A colleague recently told me of a patient encounter he had in an emergency room. When he picked up the chart, it described the patient as a 62-year-old woman complaining of epistaxis, or a nosebleed. He walked into the room and saw a perfectly well appearing 62-year-old woman. There was no blood on her clothes and none on her face. Her nose was not bleeding. When he asked her what could he do for her, she said ...

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Resurge In the arms of every parent who waited on the long line outside the clinic in Mexico was a child born with a facial deformity, usually a cleft lip or palate. Many of these mothers and fathers had walked long distances, carrying their child. Some families included grandparents, aunts and uncles, and others, just a mother, and her baby. Most of these ...

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shutterstock_166815872 When the daytime soaps As The World Turns and All My Children went off the air, I stopped watching any daytime TV. So before their infamy this week, I’d never heard the name, Joy Behar. And maybe I’d heard the name Michelle Collins, but I’m thinking that name was my niece’s friend’s cousin or someone-or-other. And certainly, I’m not familiar with the ...

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Theresa arrived in a cloud of noise and commotion. She had called after four o’clock the day before, but I hadn’t noticed the new message in my electronic inbox before I left the clinic. Her almost brand new alprazolam bottle and her pain pills were missing, and Theresa was reeling. As she walked down the hall to the exam room, I heard her explain to Autumn how she had been to Walmart ...

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He had been educated at the finest universities.  He had graduated cum laude, or whatever the term is they use nowadays to signify distinction.  His pedigree was squeaky-clean. But as he haltingly entered the dark building at the end of an otherwise unexceptional suburban street, he felt more like a criminal than a scholar.  His office was drab.  Each room was glowing with the artificial light provided by an incandescent bulb. ...

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“I’ll never forget the look in your eyes.” Uh oh, I thought to myself. “You had this look that you wanted to help but just didn’t know how,” said my patient. Apparently I have very expressive eyes, and she was right. The event she was referring to was what we call a rapid response. This is when a patient’s status suddenly changes and the team wants her to be evaluated immediately. When I ...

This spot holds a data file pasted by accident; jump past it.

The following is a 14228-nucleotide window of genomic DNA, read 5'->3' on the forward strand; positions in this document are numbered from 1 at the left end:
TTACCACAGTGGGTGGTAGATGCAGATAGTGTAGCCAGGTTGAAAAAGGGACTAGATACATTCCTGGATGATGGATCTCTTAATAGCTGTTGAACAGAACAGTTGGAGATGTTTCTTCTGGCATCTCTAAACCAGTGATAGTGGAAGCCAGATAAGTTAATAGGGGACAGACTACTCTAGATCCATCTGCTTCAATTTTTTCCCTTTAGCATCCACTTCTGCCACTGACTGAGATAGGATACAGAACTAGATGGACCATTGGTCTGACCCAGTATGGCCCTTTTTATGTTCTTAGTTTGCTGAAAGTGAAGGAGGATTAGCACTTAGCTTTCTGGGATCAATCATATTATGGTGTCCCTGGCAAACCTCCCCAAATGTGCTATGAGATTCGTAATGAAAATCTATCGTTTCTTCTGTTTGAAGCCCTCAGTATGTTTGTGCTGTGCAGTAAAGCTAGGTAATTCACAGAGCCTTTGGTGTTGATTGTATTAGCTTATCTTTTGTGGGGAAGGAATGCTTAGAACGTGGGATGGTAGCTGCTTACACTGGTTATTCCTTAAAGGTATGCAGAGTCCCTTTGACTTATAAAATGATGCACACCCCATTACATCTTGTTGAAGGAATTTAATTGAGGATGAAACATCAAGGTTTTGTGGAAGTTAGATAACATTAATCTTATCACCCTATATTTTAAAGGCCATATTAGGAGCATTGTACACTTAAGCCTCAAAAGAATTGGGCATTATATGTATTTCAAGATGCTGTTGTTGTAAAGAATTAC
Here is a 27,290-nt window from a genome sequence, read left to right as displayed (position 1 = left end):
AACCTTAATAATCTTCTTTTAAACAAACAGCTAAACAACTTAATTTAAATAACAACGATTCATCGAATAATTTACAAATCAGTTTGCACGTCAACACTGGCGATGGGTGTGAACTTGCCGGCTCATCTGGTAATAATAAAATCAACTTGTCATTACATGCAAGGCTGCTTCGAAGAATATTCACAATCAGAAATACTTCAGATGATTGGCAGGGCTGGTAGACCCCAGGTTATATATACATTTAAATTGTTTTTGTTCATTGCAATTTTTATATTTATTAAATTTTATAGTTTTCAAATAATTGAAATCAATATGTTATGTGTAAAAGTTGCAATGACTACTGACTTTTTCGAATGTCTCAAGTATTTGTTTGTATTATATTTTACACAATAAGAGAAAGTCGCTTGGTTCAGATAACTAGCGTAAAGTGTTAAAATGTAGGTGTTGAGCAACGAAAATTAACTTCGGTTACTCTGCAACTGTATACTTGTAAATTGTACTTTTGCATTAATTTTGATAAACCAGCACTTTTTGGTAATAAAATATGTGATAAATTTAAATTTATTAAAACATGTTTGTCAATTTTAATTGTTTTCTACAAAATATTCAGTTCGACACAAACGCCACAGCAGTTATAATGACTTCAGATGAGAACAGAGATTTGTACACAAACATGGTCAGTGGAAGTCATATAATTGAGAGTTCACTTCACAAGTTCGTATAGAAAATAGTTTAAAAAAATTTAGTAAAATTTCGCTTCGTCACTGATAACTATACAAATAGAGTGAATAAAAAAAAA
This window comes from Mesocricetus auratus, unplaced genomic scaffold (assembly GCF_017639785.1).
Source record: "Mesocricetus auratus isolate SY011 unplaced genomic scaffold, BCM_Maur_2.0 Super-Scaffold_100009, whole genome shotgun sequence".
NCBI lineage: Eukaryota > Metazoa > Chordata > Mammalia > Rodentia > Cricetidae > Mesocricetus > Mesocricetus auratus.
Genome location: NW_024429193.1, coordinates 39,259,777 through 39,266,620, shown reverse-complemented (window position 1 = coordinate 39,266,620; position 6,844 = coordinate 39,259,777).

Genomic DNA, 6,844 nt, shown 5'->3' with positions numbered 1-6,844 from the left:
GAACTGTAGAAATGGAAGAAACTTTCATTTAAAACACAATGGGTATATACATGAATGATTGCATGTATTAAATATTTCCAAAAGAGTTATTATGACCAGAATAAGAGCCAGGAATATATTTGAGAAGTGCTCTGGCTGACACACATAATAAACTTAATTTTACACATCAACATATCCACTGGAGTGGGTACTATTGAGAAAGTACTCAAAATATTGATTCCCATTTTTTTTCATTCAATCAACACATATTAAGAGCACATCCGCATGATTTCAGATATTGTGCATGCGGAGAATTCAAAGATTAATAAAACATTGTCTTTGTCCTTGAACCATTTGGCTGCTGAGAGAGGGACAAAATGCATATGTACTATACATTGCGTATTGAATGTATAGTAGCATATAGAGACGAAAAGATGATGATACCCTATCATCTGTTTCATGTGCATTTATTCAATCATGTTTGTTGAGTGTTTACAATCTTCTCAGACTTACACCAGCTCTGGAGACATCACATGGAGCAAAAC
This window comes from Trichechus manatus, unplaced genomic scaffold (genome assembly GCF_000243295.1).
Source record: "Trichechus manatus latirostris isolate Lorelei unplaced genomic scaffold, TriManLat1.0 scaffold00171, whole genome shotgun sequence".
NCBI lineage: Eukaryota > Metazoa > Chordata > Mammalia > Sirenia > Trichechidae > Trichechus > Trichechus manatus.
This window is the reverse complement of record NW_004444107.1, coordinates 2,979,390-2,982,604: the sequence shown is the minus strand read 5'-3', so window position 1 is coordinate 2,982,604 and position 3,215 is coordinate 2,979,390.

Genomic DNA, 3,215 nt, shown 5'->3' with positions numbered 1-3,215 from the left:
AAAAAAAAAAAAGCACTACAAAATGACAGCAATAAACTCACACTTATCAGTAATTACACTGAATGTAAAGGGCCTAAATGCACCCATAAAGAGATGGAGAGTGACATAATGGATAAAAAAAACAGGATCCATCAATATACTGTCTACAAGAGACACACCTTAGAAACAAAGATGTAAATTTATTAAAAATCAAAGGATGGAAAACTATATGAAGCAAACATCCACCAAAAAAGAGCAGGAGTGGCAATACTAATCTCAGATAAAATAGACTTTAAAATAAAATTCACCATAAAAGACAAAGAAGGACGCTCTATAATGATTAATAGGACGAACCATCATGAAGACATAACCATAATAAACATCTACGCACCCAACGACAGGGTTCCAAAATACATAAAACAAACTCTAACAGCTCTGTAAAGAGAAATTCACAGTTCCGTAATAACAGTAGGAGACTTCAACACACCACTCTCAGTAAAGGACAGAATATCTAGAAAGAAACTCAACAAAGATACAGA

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October 1, 2015 is a huge day to the medical community.  It is a day that will live in infamy.  It is the object of dread, of diaphoresis, of doom.  October 1 is ICD-10 day.  This view was further bolstered when I went to the CMS (Government Medicare) website; there was actually a doomsday countdown timer at the top of the page. For those still unaware, ICD-10 is the 10th iteration of ...

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shutterstock_180281192 When was it that we stopped respecting ourselves and our profession?  When did we decide that quietly smoldering or complaining to one another is better than standing up as a single entity for what we know is right? How did we allow misconceptions and distrust of physicians to grow? For outside forces to dictate what is best for our patients and take ...

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As my husband's pick-up truck rolls up the driveway, a long ER shift behind him, my four kids come running from wherever they are currently playing on our farm. My seven-year-old son was reading in a rocker on the front porch. His six-year-old brother was watching the new baby chicks scramble around our brooder. My four-year-old daughter was helping feed our ducks. And my two year old was getting into ...

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Here is a question I get asked all the time by patients: “Is that bad?” This is different than the similar, more appropriate question, “Is it bad?” which is usually asked after being given a specific diagnosis.  For example, after a colonoscopy where a large polyp was discovered and removed I will tell the patient about the findings.  He may ask, “Is it bad?” The answer is usually “No, the polyp ...

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